President Bush proposed a nearly fivefold increase in "renewable and alternative fuels."Political translation: ethanol. Bush's arguments: 1) It'll cut our dependence on Middle East oil. 2) It'll help the environment. 3) It'll fight global warming. Complaints: 1) The proposal is too meager to make a difference. 2) It's too ambitious, as our corn supply can't meet it. 3) Corn ethanol yields lower mileage than gas does. 4) Making corn ethanol requires so much fossil fuel, it's a net loss. 5) It'll raise food prices by demanding all our corn. 6) The more mileage-efficient alternative, "cellulosic ethanol," is even more expensive to make. 7) "Alternative and renewable" is Bush's way of promoting liquefied coal, which is twice as bad as gas for global warming.
Doctors performed the world's third face transplant. The new tissue consisted of a mouth, nose, and chin. Twist: The previous two face transplants were done to repair animal attacks; this one was done to repair effects of a genetic disease. Rationales: 1) The patient "had such large, heavy tumors on his lips that it was difficult to speak or eat." 2) He "had undergone some 30 to 40 operations over 10 years to try to improve his face's appearance." 3) He still "could not get a job because of his appearance." His surgeon compared it to the Elephant Man. Next: British and American doctors are preparing for full-face transplants. (For reports on the previous face transplants, click here, here, and here.)
China conducted the first successful anti-satellite missile test in two decades. The test alarmed the U.S. military, which uses satellites to relay communications and guide missiles. Chinese talking points: 1) "It is purely catch up" with the U.S. and Russia. 2) China still "opposes the weaponization of space." Hawk theory: They're preparing to disable us so they can invade Taiwan. Dove theory: They're trying to scare us into negotiating a treaty limiting space weapons. (For previous updates on U.S. space militarization, click here, here, and here. For Human Nature's take on aerial military drones, click here.)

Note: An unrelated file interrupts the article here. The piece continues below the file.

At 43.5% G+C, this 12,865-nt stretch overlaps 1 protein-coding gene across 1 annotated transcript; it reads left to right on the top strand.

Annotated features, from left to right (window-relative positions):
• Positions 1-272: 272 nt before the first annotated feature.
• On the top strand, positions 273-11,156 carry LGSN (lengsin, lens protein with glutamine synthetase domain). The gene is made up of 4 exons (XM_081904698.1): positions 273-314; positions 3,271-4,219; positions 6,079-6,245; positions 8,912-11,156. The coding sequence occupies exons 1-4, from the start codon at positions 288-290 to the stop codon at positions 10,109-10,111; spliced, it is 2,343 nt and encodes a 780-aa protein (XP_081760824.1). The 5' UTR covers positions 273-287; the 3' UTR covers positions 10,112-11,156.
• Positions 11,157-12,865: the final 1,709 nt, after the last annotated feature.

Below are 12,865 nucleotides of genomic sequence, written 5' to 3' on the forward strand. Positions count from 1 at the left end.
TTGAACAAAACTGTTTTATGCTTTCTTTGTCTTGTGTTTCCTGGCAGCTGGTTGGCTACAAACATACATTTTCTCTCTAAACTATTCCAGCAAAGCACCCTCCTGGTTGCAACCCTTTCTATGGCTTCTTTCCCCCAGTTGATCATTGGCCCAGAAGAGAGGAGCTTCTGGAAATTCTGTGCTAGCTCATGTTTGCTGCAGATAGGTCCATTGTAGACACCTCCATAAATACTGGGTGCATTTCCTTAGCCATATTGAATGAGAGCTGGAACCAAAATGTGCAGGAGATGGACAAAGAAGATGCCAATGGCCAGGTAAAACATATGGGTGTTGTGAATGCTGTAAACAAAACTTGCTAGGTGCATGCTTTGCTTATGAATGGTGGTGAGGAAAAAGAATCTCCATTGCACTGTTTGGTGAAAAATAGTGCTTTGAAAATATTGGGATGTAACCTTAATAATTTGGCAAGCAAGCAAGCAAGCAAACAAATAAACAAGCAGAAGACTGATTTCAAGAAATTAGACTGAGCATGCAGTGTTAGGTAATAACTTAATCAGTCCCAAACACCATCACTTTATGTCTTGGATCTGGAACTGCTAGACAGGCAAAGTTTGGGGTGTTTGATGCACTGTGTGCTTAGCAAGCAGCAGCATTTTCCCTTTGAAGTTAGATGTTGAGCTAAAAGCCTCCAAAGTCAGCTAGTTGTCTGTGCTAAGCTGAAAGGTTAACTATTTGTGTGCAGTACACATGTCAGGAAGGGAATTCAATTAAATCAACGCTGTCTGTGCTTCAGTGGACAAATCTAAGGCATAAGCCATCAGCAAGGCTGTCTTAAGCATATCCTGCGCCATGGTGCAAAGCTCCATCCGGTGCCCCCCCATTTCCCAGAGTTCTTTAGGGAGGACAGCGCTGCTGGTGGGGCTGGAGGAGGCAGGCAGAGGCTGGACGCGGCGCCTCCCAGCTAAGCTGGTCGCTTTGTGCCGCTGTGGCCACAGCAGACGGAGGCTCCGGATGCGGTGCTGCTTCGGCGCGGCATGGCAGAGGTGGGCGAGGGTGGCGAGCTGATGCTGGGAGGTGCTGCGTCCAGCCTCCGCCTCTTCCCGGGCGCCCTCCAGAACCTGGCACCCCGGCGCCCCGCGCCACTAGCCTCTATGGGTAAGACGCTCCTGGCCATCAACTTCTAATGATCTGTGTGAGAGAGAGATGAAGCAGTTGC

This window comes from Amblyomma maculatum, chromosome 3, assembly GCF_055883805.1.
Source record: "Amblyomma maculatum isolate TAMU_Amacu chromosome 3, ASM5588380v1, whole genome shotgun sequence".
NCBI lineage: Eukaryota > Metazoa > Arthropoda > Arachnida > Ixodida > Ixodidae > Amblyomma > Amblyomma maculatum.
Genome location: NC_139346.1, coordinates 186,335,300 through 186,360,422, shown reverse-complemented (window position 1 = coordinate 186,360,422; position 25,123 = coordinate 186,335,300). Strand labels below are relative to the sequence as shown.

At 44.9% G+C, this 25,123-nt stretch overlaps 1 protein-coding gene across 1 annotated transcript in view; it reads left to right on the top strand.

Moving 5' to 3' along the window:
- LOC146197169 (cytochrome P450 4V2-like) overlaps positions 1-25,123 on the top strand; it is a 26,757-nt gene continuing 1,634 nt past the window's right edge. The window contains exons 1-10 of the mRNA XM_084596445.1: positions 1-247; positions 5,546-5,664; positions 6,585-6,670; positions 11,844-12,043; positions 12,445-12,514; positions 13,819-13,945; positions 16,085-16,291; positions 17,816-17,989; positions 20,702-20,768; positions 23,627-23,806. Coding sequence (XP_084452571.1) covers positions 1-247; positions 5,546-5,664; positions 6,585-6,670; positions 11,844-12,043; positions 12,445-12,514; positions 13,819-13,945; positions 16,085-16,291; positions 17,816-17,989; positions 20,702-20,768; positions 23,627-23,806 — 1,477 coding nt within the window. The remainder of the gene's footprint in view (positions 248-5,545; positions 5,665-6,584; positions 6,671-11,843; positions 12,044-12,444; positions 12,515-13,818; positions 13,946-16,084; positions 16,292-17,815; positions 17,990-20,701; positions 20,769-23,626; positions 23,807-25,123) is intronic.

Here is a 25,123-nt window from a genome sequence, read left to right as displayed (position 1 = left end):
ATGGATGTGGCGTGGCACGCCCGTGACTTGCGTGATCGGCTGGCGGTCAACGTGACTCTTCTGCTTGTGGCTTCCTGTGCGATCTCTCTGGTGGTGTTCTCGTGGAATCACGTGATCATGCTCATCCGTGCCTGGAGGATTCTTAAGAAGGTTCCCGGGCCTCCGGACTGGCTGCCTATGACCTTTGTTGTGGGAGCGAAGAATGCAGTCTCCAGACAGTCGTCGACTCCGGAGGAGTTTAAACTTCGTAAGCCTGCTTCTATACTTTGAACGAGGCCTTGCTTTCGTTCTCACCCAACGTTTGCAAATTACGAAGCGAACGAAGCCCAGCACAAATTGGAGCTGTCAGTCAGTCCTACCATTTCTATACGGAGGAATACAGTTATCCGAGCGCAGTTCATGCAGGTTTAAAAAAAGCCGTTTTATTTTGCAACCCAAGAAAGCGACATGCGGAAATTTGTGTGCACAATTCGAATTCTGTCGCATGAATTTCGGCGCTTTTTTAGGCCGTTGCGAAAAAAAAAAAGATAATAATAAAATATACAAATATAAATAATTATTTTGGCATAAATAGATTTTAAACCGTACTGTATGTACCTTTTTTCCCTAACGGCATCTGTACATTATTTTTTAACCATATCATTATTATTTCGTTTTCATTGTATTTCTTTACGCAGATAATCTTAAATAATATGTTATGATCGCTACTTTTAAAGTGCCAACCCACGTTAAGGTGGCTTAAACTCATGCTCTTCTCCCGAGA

Stem-cell researchers are preparing to trade IVF discounts for human eggs. The deal: We give you IVF at half the cost, and in exchange, we get half the eggs for research. The U.K. has already authorized this as an experiment. Objections: 1) It's commerce in human flesh. 2) It can be risky for the donor. 3) It exploits desperate women. 4) There are other ways to get eggs, such as frozen, unfertilized IVF leftovers. Defenses: 1) Women are already paid to donate eggs. 2) People are paid to participate in experiments. 3) Some clinics already facilitate egg- and cost-sharing deals between clients. 4) Attempts to get women to donate eggs for free have failed. 5) It's not egg selling; it's "egg sharing." 6) Don't patronize women; they can choose for themselves. (For Human Nature's take on manufacturing and selling human embryos, click here.)
California lawmakers are debating a possible ban on spanking. It applies only to children age 3 or younger. Suggested penalties range from parenting classes to a year in jail. Most states already ban corporal punishment in day care and schools. Ban- supporters' arguments: 1) Spanking very young kids is cruel, since they don't know right from wrong. 2) It's useless, for the same reason. 3) It can lead to child abuse. 4) There are better ways to discipline kids. Opponents' arguments: 1) It's government usurpation of parental discretion. 2) It's unenforceable. 3) The legislator pushing it doesn't even have kids. Human Nature's take: In war, executions, and parenting, nonviolence is making a comeback.
Will Saletan covers science, technology, and politics for Slate and says a lot of things that get him in trouble.
Photograph of a baby on Slate's home page by Photodisc/Getty Images.